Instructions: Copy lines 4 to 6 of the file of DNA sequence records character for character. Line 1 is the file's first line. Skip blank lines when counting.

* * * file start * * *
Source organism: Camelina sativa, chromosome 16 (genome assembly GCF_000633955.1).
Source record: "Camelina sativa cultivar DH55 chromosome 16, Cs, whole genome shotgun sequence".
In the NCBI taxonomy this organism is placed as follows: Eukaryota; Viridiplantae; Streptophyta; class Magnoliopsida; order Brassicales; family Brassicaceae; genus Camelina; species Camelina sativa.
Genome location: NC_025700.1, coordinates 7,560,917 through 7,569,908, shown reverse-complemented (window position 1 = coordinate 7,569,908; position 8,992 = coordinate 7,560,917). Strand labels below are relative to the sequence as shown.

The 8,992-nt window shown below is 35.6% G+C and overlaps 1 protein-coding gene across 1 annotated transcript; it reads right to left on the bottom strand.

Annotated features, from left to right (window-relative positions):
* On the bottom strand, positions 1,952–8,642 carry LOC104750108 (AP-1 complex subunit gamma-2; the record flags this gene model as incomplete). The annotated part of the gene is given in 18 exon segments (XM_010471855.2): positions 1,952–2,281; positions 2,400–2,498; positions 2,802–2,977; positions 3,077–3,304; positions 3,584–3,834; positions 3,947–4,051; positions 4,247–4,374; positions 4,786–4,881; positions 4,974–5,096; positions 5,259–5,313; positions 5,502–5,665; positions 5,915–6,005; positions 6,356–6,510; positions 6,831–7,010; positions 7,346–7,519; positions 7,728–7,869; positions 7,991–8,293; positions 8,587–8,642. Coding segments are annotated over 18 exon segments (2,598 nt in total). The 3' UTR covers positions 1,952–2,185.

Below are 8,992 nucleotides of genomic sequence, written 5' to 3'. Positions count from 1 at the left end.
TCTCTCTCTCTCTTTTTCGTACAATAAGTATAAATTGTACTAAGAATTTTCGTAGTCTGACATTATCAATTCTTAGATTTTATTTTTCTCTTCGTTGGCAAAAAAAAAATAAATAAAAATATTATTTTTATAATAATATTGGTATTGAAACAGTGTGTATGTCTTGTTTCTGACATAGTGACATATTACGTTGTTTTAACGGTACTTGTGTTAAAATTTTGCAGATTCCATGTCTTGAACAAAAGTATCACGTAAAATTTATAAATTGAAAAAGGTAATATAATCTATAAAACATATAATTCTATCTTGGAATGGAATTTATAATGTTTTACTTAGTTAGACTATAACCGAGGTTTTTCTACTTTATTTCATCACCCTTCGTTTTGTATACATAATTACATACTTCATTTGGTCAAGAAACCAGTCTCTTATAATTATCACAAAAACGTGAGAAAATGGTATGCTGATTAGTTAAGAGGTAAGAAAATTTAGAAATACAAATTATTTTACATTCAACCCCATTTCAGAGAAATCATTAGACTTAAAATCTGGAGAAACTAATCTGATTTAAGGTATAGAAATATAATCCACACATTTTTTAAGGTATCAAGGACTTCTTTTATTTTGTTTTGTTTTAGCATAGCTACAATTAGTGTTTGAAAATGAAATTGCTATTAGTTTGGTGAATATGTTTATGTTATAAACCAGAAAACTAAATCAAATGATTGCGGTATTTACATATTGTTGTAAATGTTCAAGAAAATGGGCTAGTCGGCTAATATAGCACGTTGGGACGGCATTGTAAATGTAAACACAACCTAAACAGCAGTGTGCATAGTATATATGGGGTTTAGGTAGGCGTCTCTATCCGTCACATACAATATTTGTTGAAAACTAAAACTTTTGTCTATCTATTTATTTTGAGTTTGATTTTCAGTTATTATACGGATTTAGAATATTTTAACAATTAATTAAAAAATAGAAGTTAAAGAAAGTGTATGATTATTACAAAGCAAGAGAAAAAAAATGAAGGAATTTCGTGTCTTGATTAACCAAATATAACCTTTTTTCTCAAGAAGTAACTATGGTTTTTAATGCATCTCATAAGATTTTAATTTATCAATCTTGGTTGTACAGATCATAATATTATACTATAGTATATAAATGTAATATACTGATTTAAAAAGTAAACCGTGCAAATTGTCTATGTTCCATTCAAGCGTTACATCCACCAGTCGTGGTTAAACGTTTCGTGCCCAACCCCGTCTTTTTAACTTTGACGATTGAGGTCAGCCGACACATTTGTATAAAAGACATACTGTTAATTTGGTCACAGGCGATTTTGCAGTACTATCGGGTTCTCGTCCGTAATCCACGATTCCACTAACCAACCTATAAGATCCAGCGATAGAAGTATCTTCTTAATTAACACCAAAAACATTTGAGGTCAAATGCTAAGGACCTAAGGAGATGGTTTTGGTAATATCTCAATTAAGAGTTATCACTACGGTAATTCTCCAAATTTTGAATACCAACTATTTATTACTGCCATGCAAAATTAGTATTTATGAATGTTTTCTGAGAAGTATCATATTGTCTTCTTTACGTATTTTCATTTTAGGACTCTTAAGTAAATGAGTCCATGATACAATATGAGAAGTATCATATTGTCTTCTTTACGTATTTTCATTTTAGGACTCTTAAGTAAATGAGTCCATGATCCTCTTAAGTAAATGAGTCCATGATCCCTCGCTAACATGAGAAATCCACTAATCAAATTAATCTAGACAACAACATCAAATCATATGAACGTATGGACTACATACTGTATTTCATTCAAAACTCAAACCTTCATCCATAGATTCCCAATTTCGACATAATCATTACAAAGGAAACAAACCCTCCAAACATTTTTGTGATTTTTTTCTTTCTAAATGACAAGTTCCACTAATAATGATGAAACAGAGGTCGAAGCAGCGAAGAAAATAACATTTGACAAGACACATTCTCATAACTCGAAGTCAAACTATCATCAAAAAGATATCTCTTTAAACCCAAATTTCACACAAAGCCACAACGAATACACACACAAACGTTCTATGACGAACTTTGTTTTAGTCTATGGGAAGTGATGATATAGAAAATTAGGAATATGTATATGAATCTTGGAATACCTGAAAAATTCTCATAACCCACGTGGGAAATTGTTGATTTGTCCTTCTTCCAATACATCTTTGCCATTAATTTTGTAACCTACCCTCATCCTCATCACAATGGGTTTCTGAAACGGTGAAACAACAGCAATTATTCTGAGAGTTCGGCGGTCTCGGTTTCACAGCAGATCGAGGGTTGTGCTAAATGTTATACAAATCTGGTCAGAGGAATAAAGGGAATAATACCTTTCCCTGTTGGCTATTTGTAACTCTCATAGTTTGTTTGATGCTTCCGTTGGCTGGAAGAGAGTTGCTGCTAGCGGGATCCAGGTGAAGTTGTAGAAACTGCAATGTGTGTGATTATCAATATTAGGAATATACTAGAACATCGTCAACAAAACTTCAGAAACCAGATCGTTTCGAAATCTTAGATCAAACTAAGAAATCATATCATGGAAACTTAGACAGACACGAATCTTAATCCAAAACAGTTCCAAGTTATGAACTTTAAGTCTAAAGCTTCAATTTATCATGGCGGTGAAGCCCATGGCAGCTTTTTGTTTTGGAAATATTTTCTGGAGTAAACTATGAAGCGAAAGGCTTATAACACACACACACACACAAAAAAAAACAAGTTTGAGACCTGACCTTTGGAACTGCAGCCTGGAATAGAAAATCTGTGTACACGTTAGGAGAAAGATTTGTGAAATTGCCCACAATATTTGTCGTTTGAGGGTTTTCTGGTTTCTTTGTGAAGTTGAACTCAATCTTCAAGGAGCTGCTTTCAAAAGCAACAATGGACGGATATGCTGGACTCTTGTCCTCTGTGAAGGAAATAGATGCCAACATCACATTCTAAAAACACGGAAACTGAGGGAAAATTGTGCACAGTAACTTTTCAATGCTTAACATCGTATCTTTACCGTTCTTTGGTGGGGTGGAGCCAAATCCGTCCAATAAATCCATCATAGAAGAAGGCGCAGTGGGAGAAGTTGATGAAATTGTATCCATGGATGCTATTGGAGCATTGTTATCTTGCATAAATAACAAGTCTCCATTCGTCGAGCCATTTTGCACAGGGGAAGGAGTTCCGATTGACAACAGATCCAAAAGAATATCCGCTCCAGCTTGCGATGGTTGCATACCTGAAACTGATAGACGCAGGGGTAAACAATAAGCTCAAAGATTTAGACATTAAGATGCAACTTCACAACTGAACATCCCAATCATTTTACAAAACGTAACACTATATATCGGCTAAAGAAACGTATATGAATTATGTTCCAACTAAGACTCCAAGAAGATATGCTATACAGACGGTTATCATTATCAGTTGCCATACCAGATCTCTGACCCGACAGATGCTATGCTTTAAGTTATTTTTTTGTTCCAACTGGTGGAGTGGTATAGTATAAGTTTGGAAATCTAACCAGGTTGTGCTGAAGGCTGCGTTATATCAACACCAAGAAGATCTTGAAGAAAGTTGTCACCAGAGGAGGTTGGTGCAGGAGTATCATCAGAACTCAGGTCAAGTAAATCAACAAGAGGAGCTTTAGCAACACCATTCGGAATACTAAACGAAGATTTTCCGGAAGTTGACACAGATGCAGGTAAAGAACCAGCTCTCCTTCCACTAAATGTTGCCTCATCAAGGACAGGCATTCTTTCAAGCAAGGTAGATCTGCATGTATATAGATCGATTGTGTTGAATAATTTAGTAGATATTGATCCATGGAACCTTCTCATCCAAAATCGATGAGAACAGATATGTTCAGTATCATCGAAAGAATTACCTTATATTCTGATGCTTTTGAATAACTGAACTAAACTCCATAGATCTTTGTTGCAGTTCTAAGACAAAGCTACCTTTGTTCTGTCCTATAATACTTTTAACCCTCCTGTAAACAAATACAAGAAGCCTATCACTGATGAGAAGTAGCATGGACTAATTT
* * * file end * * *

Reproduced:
Genome location: NC_025700.1, coordinates 7,560,917 through 7,569,908, shown reverse-complemented (window position 1 = coordinate 7,569,908; position 8,992 = coordinate 7,560,917). Strand labels below are relative to the sequence as shown.

The 8,992-nt window shown below is 35.6% G+C and overlaps 1 protein-coding gene across 1 annotated transcript; it reads right to left on the bottom strand.

Annotated features, from left to right (window-relative positions):